Redefining Sex: How the Office of Civil Rights Distinguishes Title VII from Title IX in Relation to Transgender Athletes
The United States Supreme Court's landmark decision in Bostock v. Clayton County Georgia (2020) 590 U.S. __ [140 S.Ct. 1731] is producing ripple effects in the legal community.
Public School Districts Cannot be Sued Under California's Unruh Civil Rights Act for Disability Discrimination
In a case of first impression, the California Court of Appeal for the First Appellate District, recently held that a school district is not a "business establishment" and therefore cannot be liable for disability discrimination under California's Unruh Civil Rights Act, Civil Code section 51 (Unruh Act).
New Amendments to Title 5 Regulations Impact How Community Colleges Must Process Unlawful Discrimination Complaints, Including Student Complaints of Sexual Misconduct
On September 18, 2020, amendments to title 5 of the California Code of Regulations (Title 5), which were previously adopted by the Board of Governors of the California Community Colleges, took effect.
California Adopts Extensive New Requirements on Postsecondary Institutions to Address Sexual Harassment of Students
n September 29, 2020, Governor Newsom signed Senate Bill (SB) 493, requiring postsecondary institutions to take certain actions and implement certain procedures related to sexual harassment prevention and handling complaints of sexual harassment.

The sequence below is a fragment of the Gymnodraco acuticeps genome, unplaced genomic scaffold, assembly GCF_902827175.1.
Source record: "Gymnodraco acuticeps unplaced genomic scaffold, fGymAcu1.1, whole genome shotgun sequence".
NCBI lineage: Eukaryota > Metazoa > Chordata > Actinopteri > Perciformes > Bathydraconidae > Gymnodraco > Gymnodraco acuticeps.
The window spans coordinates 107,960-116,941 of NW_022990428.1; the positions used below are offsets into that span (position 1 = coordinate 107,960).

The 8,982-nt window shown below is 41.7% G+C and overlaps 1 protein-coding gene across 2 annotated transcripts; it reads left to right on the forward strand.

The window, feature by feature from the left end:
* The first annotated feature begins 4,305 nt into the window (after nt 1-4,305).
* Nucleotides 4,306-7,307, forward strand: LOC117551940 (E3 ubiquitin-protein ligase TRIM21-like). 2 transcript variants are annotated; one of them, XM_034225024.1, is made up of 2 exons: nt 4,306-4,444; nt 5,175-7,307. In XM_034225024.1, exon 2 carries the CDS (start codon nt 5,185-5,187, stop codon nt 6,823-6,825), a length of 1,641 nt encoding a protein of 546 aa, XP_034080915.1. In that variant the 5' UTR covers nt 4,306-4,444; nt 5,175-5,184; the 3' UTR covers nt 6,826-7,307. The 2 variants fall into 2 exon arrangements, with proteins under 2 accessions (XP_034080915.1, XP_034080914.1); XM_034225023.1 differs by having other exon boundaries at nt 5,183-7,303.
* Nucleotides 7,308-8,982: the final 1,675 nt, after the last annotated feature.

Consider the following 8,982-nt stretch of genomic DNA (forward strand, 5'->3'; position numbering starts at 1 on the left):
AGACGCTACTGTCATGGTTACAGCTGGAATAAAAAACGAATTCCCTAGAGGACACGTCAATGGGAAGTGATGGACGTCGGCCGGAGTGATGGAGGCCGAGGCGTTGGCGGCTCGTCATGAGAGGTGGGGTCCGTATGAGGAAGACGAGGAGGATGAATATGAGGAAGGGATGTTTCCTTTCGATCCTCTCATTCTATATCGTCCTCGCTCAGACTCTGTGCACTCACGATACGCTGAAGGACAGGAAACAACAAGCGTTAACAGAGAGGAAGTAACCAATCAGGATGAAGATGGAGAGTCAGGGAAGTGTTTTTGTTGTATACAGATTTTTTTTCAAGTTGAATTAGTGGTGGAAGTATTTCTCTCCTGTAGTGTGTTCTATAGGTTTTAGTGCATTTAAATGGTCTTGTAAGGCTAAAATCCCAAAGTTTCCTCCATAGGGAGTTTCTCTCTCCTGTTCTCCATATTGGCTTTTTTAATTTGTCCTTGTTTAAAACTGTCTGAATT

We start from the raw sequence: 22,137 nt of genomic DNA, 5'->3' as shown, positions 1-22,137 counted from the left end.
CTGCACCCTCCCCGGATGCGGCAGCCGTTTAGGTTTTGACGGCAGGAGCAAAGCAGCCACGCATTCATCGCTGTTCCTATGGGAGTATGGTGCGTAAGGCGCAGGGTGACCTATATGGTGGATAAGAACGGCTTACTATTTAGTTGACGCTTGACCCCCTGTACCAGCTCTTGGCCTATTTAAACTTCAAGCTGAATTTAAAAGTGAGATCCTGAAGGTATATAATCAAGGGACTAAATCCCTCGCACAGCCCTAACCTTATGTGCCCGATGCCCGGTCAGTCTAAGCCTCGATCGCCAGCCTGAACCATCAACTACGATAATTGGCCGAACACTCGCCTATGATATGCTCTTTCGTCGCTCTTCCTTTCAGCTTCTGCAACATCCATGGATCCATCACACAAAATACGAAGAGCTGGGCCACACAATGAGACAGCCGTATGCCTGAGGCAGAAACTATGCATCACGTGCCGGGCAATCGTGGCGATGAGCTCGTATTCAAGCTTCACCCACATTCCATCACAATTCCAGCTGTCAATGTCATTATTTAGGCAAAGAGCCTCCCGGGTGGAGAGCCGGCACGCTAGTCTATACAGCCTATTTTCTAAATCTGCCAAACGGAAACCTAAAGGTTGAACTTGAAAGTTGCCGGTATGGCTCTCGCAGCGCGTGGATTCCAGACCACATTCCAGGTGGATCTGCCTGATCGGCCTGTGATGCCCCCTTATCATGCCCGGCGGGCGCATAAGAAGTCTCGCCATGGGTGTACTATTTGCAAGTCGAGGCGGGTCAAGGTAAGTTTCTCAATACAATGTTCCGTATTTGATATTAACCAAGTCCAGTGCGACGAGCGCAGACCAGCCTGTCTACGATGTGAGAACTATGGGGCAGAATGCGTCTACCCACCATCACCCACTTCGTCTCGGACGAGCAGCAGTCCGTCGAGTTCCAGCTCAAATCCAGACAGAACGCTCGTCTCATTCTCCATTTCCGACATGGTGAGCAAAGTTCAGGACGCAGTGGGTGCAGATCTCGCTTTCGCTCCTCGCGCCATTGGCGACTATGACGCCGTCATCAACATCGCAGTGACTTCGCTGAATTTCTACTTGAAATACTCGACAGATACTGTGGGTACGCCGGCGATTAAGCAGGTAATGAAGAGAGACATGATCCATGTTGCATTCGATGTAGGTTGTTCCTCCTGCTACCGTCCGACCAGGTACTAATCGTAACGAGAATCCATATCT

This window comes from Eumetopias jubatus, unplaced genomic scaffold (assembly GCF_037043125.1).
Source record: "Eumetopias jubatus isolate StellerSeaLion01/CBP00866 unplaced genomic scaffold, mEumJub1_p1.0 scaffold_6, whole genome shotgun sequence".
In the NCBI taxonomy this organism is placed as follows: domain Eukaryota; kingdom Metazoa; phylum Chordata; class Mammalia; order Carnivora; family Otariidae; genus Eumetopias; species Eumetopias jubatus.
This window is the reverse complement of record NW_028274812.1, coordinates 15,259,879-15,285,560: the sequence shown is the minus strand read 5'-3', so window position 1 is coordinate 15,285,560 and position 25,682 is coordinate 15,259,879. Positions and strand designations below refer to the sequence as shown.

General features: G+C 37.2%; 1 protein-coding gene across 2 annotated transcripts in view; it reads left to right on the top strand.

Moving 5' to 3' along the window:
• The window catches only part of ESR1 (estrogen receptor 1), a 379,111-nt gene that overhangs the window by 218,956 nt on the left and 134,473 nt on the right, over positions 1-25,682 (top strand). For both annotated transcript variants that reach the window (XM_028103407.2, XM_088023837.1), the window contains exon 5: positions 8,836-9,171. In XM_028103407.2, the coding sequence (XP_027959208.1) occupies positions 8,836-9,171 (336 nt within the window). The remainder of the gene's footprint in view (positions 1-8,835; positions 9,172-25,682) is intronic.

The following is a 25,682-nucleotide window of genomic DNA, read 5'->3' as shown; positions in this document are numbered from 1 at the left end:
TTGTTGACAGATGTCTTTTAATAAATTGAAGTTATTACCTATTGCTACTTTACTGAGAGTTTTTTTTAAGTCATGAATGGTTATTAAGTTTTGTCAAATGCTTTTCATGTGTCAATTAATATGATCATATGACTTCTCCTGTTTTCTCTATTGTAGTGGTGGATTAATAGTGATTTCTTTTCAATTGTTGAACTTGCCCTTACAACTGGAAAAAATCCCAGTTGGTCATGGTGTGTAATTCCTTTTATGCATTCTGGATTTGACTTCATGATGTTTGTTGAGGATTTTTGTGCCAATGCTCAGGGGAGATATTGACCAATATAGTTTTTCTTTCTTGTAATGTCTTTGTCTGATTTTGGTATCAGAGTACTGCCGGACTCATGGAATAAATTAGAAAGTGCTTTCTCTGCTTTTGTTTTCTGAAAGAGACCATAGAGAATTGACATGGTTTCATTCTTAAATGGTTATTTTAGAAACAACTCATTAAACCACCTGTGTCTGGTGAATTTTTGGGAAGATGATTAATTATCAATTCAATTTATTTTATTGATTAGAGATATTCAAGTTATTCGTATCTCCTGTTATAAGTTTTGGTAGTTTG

Three new pieces of legislation addressing rights and graduation requirements of high school students in California were recently proposed.
Assembly Bill (AB) 1127 amended Education Code section 46600 to now require California school districts to approve intradistrict and interdistrict transfer requests by victims of an act of bullying.
On July 1, 2020, new regulations went into effect regarding Uniform Complaint Procedures (UCP) found at Title 5 of the California Code of Regulations, sections 4600 through 4670.
As school districts and county offices of education across California prepared to open their schools in a virtual distance learning format, electronic recording of remote instruction sessions became a topic of interest in labor negotiations.
On June 30, 2020, the United States Supreme Court held that Montana's exclusion of religious schools from a state scholarship program discriminated against religious schools and the families whose children attend or hope to attend them, and violated the Free Exercise Clause of the United States Constitution.